सर्वारम्भपरित्यागी गुणातीतः स उच्यते।।14.25।।
14.25 Who is the same in honour and dishonour, the same to friend and foe, abandoning all undertakings he is said to have transcended the alities.
14.25 Further, tulyah, he who is the same, unperturbed; mana-apamanayoh, under honour and dishonour; tulyah, who is eally disposed; mitra-ari-paksayoh, both towards the side of the friend and of the foe-although from their own standpoint some may be unattached, still, in others view they may appear to be siding either with friends or foes; hence it is said, eally disposed both towards the side of the friend and of the foe; sarva-arambha-parityagi, who has renounced all enterprise (-those which are undertaken are arambhah, actions intended for seen or unseen results-), i.e. who is apt to give up all undertakings, who has given up all actions other than those needed merely for the maintenance of the body; sah, he; ucyate, is said to have; gunatitah, gone beyond the alities. The disciplines leading to the state of transcendence of the alities, which have been stated (in the verses) beginning from he who, sitting like one indifferent, and ending with he is said to have gone beyond the alities, have to be practised by a monk, a seeker of Liberation, so long as they are to be achieved through effort. But when they become firmly ingrained, they become the indications, perceivable to himself, of a monk who has transcended the alities. Now the Lord gives the reply to the estion, And how does he transcend the alties?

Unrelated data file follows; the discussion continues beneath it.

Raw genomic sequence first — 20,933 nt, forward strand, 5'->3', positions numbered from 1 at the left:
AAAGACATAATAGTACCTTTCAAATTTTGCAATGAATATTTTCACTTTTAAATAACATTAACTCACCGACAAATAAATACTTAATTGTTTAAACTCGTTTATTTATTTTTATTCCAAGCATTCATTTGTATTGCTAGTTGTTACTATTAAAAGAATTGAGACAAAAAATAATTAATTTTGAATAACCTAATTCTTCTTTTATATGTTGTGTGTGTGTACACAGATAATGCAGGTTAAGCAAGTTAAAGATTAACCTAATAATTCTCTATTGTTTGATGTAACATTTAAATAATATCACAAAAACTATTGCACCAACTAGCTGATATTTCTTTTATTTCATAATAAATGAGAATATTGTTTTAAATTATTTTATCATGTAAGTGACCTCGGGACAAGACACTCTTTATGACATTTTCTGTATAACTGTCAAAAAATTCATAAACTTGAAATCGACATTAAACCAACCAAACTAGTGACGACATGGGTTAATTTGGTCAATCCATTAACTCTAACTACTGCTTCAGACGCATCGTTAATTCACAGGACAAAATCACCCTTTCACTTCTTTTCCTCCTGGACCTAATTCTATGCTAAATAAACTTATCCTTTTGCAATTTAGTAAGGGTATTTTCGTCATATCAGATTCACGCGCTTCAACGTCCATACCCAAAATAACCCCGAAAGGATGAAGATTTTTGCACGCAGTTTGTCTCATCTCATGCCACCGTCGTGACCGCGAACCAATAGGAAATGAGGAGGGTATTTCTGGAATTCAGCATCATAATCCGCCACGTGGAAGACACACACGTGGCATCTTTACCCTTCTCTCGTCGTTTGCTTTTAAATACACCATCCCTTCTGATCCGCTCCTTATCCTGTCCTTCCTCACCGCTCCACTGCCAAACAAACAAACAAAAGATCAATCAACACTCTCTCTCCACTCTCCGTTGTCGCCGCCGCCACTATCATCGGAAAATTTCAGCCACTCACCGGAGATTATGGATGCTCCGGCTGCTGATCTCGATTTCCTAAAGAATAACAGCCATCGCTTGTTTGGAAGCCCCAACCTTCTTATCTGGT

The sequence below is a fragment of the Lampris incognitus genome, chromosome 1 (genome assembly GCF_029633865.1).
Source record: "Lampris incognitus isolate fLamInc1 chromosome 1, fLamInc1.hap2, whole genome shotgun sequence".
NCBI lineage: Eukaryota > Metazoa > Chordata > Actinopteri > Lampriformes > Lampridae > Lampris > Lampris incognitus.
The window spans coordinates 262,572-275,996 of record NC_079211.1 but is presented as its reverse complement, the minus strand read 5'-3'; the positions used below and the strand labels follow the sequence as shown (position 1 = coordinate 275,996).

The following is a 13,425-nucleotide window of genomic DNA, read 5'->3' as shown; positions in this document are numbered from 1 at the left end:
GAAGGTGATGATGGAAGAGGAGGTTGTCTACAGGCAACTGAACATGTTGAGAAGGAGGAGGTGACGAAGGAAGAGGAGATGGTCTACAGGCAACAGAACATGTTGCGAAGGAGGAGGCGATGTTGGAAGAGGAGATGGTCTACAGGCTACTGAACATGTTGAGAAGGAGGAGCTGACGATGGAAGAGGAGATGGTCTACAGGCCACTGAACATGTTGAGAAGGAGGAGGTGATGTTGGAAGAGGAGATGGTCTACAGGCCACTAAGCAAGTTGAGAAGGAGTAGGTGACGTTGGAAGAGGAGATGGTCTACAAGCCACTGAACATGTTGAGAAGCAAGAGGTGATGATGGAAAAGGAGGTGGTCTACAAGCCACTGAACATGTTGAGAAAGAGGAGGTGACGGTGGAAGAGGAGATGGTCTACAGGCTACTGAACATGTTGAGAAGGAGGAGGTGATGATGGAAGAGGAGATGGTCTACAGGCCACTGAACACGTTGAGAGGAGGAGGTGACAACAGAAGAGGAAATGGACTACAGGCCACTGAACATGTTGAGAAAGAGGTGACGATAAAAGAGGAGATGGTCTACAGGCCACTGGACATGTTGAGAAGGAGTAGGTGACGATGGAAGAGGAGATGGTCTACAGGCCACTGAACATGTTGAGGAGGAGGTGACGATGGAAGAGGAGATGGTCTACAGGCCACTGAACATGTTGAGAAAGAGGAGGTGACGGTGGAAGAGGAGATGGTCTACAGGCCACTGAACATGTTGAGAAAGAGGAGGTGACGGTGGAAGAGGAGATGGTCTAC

Maanaapamaanayostulyas tulyo mitraaripakshayoh; Sarvaarambhaparityaagee gunaateetah sa uchyate.
sama—alike; duḥkha—distress; sukhaḥ—happiness; sva-sthaḥ—established in the self; sama—equally; loṣhṭa—a clod; aśhma—stone; kāñchanaḥ—gold; tulya—of equal value; priya—pleasant; apriyaḥ—unpleasant; dhīraḥ—steady; tulya—the same; nindā—blame; ātma-sanstutiḥ—praise; māna—honor; apamānayoḥ—dishonor; tulyaḥ—equal; tulyaḥ—equal; mitra—friend; ari—foe; pakṣhayoḥ—to the parties; sarva—all; ārambha—enterprises; parityāgī—renouncer; guṇa-atītaḥ—risen above the three modes of material nature; saḥ—they; uchyate—are said to have